FALLS CHURCH, Va. -- As with any Air Force healthcare provider, Capt. Daniel Gibson, a clinical psychologist with the 92nd medical group, Fairchild Air Force Base, Washington, relies on a collaborative, patient-centered approach to care.
The mental health clinic at Fairchild Air Force Base uses a collaborative approach to ensure the best patient care. Gibson’s team supports the larger Air Force mission by reaching out directly to Airmen and their first sergeants to assess specific mental health issues and needs, which is vital for readiness. As a result, Gibson wears many hats.
To start the day, Gibson attends a team huddle with other healthcare providers and technicians. They discuss which patients and appointments are scheduled for the day, organize how mental health technicians are going to provide support, and discuss any new and relevant information.
“Before seeing any patient, it is important to orient ourselves for the day,” said Gibson. “The mental health technician and I work together as a team, identifying what kinds of information is important to gather from the patient, how to approach goals and treatment plans, and review notes from the previous session. We work to make sure the appointment is both productive and pleasant for the patient.”
Gibson also takes a collaborative approach during each appointment. He gets to know the needs of the patient and assesses the level of symptoms. To aid in this, every patient logs onto the behavioral health data portal in the waiting room. There, patients check in and track their symptoms across a wide range of concerns.
“We look at their scores from the previous session and we can see what their levels are in real time as they are putting it in,” said Gibson. “It lets us know what symptoms are elevated and what issues need to be addressed. We review the data with the patient and see the changes in symptoms. The patient can see a purpose in putting in that information. For example, if somebody is coming in with depression and their symptoms are improving in some areas, but not in others, it helps guide the focus and direction of that session.”
Sometimes patient cases can be challenging, but Gibson relies on the varied expertise and specialties of other providers in the clinic who can offer additional guidance to ensure effective treatment.
“Another clinical psychologist may know more about one particular clinical presentation than another,” said Gibson. “There is always collaboration with another provider who may be more familiar with those symptoms. We try not to be in a vacuum, but to work together to address the needs of the patient. We work from a patient-first perspective.”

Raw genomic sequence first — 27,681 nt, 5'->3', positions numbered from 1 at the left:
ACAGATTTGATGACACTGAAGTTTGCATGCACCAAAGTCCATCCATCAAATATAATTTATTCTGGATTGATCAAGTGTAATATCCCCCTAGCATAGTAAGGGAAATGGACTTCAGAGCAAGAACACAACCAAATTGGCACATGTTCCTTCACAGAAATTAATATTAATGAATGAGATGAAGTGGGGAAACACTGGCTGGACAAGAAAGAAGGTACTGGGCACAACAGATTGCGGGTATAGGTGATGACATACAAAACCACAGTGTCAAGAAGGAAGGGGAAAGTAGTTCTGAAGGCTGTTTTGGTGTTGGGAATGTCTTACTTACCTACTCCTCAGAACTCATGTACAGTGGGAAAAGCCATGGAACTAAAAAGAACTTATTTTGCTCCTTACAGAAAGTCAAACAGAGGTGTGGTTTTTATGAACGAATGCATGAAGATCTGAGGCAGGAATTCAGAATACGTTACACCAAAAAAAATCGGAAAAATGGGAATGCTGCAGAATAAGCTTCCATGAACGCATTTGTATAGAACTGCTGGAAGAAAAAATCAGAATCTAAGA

Patient care is not the only thing that makes up Gibson’s day. The team makes an effort to improve their reach to Airmen who may need help by visiting with different units. Gibson develops tailored outreach initiatives to address misconceptions about mental health and to engage with Airmen.
“We have gathered a lot of qualitative information from Airmen to see what the common concerns were, what their perception was about mental health, and what they didn’t like about previous mental health briefings,” said Gibson. “We take that into consideration and adapt an outreach program based on what they are asking for.”
One example of this is the “Walk the Line” program. As Gibson explains, it is a prevention method to help Airmen learn about the responsible ways of approaching such things as mental health concerns and drinking.
“It is an opportunity for Airmen to ask questions, learn a little bit about what we do, and be more engaged rather than just talking to them or showing them a slideshow presentation,” said Gibson. “It gives people a chance to peek behind the curtain and see that we really want to help them and break down some of the myths.”
A significant part of developing tailored outreach to Airmen is the collaboration between the mental health clinic and the first sergeants to address the lingering issues within their units. Gibson, along with a mental health technician, have what is called a “shirt council.”
This type of outreach to first sergeants and their Airmen makes it possible for the mental health clinic to focus work with leadership throughout the whole medical group and base. According to Gibson, providers in uniform do not just do patient care, they are there to support the larger mission.
“If you are a provider wearing the uniform, you’re an officer first and a provider second,” said Gibson. “Whether you are a psychologist or social worker, you are not just doing therapy in a room. It is very much about mission support. We are expected to lead some sort of element or program, meet with leadership throughout the base, and expand services throughout the unit. It is another layer of responsibility.”
Throughout each day, Gibson is grateful to fulfill those responsibilities where he is able help patients overcome obstacles and to care for Airmen who are working in defense of the country.
“I am honored to have that role, connection, and closeness to the larger Air Force mission,” said Gibson. “Airmen at every level come to the mental health clinic to be cleared and get psych testing. Nothing feels better than knowing you are supporting those who are protecting our country.”